As many of you know, I embark on a ten-day “Familiarization Pilgrimage to the Holy Land” next week. The trip will be led by three Episcopal clergy: Dominique Barrington, the Dean of St. James Cathedral in Chicago; Bishop Barry Beisner of the Diocese of Northern California; and our own Bishop Greg Rickel. While the blessing of traveling for the first time to the Near East—visiting places where Jesus may have lived and taught and healed—excites and quickens my imagination, I must say that it is the idea of undertaking a pilgrimage which most affects me.
From the dawn of Christianity, seekers have traveled to holy places as a spiritual practice. Our modern-day celebrations of Holy Week came to us via the travel journals of a fourth-century nun who made her pilgrimage to Jerusalem! For centuries, Catholics have made pilgrimage to various churches around Europe; those in Latin America may travel many miles as pilgrims to a shrine for Our Lady. For our brothers and sisters who practice Islam, a pilgrimage to Mecca is a foundational aspect of their faith. I wondered: what makes someone a “pilgrim”?
Common aspects of a pilgrimage—whether in the Middle Ages or today, Christian or Buddhist or Muslim—include journeying far from the comforts of home. From what I’ve seen of our three hotels: Der Pilgerhaus Tabgha (where I can practice my German!), The Orient Palace Casa Nova in Manger Square of Bethlehem (will there be room?), and the Gloria Hotel in the Christian Quarter of the Old City of Jerusalem—we won’t be giving up too much in the way of comfort.
Pilgrims also typically endure the rigors of long treks, and carry little with them other than a deep, inner purpose. What purpose will I take with me, along with my plug adapter and my passport and books? I’m reading a book by noted theologian and Biblical scholar Walter Brueggemann entitled, Chosen? Reading the Bible Amid the Israeli-Palestinian Conflict (Westminster John Knox Press: 2015), as well as Sonia Weaver’s What is Palestine-Israel? Answers to Common Questions (Herald Press: 2007). I’m very much aware that we travel to this Holy Land at a complex time, and I appreciate Brueggeman’s sharing the Hebrew understanding of the land and people as a unified entity, and I share his hope for their wellbeing.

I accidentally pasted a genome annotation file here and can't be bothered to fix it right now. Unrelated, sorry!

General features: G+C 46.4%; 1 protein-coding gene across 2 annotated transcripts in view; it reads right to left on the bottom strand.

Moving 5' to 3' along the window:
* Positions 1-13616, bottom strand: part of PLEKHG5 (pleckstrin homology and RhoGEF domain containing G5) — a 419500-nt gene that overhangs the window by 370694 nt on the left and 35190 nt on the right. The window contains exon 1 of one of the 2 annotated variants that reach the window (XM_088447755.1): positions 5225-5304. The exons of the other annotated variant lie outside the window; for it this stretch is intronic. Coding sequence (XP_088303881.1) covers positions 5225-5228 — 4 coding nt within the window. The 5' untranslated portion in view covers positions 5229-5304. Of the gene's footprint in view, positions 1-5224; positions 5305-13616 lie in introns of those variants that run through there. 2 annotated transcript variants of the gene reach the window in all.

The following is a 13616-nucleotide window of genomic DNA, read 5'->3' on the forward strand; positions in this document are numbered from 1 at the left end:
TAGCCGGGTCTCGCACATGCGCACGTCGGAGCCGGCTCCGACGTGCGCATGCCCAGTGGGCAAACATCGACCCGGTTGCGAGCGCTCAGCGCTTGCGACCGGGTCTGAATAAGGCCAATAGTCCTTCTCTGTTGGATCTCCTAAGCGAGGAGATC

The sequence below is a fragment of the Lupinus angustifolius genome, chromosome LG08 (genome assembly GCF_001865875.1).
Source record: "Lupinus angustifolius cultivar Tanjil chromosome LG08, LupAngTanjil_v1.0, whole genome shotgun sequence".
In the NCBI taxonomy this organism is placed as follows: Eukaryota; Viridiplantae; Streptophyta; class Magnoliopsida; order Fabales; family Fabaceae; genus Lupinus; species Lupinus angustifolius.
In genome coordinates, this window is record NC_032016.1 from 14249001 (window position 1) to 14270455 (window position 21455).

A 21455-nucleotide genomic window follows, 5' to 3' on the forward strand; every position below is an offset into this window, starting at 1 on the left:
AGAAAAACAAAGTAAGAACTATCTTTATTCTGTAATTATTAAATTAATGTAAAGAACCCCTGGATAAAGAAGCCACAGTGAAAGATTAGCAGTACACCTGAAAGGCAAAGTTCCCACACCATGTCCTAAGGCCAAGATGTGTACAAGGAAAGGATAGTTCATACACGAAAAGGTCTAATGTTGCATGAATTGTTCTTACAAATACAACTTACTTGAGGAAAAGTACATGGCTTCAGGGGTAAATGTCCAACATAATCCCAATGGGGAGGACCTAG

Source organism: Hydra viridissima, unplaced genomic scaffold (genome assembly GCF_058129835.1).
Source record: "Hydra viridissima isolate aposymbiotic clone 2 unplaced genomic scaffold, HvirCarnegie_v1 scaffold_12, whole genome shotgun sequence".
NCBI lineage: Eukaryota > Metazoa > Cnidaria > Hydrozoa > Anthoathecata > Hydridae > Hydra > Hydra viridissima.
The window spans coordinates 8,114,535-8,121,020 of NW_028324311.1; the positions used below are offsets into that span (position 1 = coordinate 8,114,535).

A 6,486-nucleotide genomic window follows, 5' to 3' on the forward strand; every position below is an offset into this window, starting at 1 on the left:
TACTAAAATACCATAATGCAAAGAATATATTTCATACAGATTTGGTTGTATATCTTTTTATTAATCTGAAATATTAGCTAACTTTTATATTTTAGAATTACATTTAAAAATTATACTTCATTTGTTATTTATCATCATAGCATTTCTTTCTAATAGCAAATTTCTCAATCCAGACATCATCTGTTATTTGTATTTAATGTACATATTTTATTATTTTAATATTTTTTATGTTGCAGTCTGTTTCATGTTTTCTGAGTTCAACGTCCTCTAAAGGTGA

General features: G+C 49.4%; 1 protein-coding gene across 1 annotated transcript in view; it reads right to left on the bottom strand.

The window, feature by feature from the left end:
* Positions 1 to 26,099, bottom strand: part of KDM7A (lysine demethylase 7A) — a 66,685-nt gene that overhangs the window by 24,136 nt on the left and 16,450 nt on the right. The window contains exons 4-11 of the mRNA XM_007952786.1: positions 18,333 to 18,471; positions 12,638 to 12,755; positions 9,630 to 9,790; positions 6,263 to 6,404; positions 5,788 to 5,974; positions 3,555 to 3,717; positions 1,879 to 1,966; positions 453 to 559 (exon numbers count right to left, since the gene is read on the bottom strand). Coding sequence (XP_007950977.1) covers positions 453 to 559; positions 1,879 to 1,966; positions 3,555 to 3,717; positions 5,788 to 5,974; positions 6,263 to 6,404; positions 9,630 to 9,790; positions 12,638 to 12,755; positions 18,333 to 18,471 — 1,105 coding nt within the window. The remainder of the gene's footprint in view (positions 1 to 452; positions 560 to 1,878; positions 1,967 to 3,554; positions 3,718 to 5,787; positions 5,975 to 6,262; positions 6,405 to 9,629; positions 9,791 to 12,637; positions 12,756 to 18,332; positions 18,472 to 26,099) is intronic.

As a former Californian, I’m accustomed to roads being called “Camino,” which is Spanish for “way” or “road.” This is often the word used to describe a pilgrimage, too, entailing a journey that is both external and internal. As part of my research, I discovered a prayer (a blessing, really) for pilgrims on the Camino de Santiago:
The Beatitudes of the Pilgrim
Blessed are you, pilgrims, if you find that the Camino opens your eyes to the unseen.
Blessed are you, pilgrims, if what concerns you most is not arriving, but arriving with others.
Blessed are you, pilgrims, when you contemplate the sights of the Camino and find them full of names and new dawns.
Blessed are you, pilgrims, because you have discovered that the true Camino begins at the end.
Blessed are you, pilgrims, if your backpack empties of things as your heart doesn’t know where to fit so many emotions.
Blessed are you, pilgrims, if you discover that a step backwards to help another is more valuable than one hundred forward without awareness of those at your sides.
My brothers and sisters in Christ, please join me in praying not only for myself, but for my fellow pilgrims on this journey. Pray that what I discover in myself I may bring home to you, my congregation, for our mutual well being.
Yours on the Way,